Double decimal formatting in Java

I'm having some problems formatting the decimals of a double. If I have a double value, e.g. 4.0, how do I format the decimals so that it's 4.00 instead?


One of the way would be using NumberFormat.

NumberFormat formatter = new DecimalFormat("#0.00");     



With Java 8, you can use format method..: -

System.out.format("%.2f", 4.0); // OR

System.out.printf("%.2f", 4.0); 
  • f is used for floating point value..
  • 2 after decimal denotes, number of decimal places after .

For most Java versions, you can use DecimalFormat: -

    DecimalFormat formatter = new DecimalFormat("#0.00");
    double d = 4.0;

Use String.format:

String.format("%.2f", 4.52135);

Using String.format, you can do this:

double price = 52000;
String.format("$%,.2f", price);

Notice the comma which makes this different from @Vincent's answer



A good resource for formatting is the official java page on the subject

You could always use the static method printf from System.out - you'd then implement the corresponding formatter; this saves heap space in which other examples required you to do.


System.out.format("%.4f %n", 4.0); 

System.out.printf("%.2f %n", 4.0); 

Saves heap space which is a pretty big bonus, nonetheless I hold the opinion that this example is much more manageable than any other answer, especially since most programmers know the printf function from C (Java changes the function/method slightly though).

new DecimalFormat("#0.00").format(4.0d);

double d = 4.0;
DecimalFormat nf = DecimalFormat.getInstance(Locale.ENGLISH);

An alternative method is use the setMinimumFractionDigits method from the NumberFormat class.

Here you basically specify how many numbers you want to appear after the decimal point.

So an input of 4.0 would produce 4.00, assuming your specified amount was 2.

But, if your Double input contains more than the amount specified, it will take the minimum amount specified, then add one more digit rounded up/down

For example, 4.15465454 with a minimum amount of 2 specified will produce 4.155

NumberFormat nf = NumberFormat.getInstance();
Double myVal = 4.15465454;

Try it online

Works 100%.

import java.text.DecimalFormat;

public class Formatting {

    public static void main(String[] args) {
        double value = 22.2323242434342;
        // or  value = Math.round(value*100) / 100.0;

        System.out.println("this is before formatting: "+value);
        DecimalFormat df = new DecimalFormat("####0.00");

        System.out.println("Value: " + df.format(value));


There are many way you can do this. Those are given bellow:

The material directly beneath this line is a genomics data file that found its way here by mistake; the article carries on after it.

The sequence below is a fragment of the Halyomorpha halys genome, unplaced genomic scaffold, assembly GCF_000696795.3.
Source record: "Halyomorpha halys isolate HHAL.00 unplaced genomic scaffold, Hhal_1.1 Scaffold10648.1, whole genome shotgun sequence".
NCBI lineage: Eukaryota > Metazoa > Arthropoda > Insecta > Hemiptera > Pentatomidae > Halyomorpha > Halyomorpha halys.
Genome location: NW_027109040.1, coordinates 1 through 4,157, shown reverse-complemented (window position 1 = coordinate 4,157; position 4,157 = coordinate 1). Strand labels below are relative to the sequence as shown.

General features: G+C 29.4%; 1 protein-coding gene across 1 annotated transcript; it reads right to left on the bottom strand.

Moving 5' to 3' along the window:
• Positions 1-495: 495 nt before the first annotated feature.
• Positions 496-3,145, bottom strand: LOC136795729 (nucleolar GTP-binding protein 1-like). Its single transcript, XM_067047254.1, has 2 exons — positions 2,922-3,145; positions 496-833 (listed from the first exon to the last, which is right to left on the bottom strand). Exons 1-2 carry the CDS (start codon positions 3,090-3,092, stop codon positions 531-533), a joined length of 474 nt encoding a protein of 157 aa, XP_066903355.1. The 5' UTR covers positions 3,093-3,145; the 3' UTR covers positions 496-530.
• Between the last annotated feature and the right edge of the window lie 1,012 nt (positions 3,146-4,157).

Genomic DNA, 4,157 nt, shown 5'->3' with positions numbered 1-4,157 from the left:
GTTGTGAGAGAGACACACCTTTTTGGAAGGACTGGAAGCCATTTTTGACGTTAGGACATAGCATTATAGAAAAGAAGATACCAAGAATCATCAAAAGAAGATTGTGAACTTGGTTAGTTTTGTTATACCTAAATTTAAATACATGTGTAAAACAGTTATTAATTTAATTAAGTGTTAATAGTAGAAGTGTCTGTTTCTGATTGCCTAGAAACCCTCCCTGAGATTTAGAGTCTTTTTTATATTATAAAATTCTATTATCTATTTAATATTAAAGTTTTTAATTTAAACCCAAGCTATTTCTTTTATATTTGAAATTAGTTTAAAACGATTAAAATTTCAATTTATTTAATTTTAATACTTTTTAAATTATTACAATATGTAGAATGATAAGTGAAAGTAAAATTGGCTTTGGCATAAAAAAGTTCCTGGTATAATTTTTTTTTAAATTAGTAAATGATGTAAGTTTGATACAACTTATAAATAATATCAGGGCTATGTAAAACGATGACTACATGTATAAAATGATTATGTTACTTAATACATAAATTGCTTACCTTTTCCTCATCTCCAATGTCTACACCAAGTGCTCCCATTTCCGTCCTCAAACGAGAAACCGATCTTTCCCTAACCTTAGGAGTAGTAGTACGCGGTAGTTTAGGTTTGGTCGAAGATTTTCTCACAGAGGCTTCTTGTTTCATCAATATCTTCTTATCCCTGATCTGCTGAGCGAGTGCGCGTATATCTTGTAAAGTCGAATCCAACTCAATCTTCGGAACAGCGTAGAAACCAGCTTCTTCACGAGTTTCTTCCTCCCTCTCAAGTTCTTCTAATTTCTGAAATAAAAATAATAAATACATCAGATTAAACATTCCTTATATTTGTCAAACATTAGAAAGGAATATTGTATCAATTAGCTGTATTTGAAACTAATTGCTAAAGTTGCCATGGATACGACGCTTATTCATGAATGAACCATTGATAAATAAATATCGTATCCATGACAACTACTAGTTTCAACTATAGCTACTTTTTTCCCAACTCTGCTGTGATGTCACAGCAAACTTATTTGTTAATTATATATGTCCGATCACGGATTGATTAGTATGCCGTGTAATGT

Suppose your original number is given bellow:

 double number = 2354548.235;

Using NumberFormat:

NumberFormat formatter = new DecimalFormat("#0.00");

Using String.format:

System.out.println(String.format("%,.2f", number));

Using DecimalFormat and pattern:

NumberFormat nf = DecimalFormat.getInstance(Locale.ENGLISH);
        DecimalFormat decimalFormatter = (DecimalFormat) nf;
        String fString = decimalFormatter.format(number);

Using DecimalFormat and pattern

DecimalFormat decimalFormat = new DecimalFormat("############.##");
        BigDecimal formattedOutput = new BigDecimal(decimalFormat.format(number));

In all cases the output will be: 2354548.23


During rounding you can add RoundingMode in your formatter. Here are some rounding mode given bellow:


Here are the imports:

import java.math.BigDecimal;
import java.math.RoundingMode;
import java.text.DecimalFormat;
import java.text.NumberFormat;
import java.util.Locale;

You can use any one of the below methods

  1. If you are using java.text.DecimalFormat

    DecimalFormat decimalFormat = NumberFormat.getCurrencyInstance(); 


    DecimalFormat decimalFormat =  new DecimalFormat("#0.00"); 
  2. If you want to convert it into simple string format

    System.out.println(String.format("%.2f", 4.0)); 

All the above code will print 4.00

First import NumberFormat. Then add this:

NumberFormat currencyFormatter = NumberFormat.getCurrencyInstance();

This will give you two decimal places and put a dollar sign if it's dealing with currency.

import java.text.NumberFormat;
public class Payroll 
     * @param args the command line arguments
    public static void main(String[] args) 
    int hoursWorked = 80;
    double hourlyPay = 15.52;

    double grossPay = hoursWorked * hourlyPay;
    NumberFormat currencyFormatter = NumberFormat.getCurrencyInstance();

    System.out.println("Your gross pay is " + currencyFormatter.format(grossPay));


You can do it as follows:

double d = 4.0;
DecimalFormat df = new DecimalFormat("#.##");

I know that this is an old topic, but If you really like to have the period instead of the comma, just save your result as X,00 into a String and then just simply change it for a period so you get the X.00

The simplest way is just to use replace.

String var = "X,00";
String newVar = var.replace(",",".");

The output will be the X.00 you wanted. Also to make it easy you can do it all at one and save it into a double variable:

Double var = Double.parseDouble(("X,00").replace(",",".");

I know that this reply is not useful right now but maybe someone that checks this forum will be looking for a quick solution like this.

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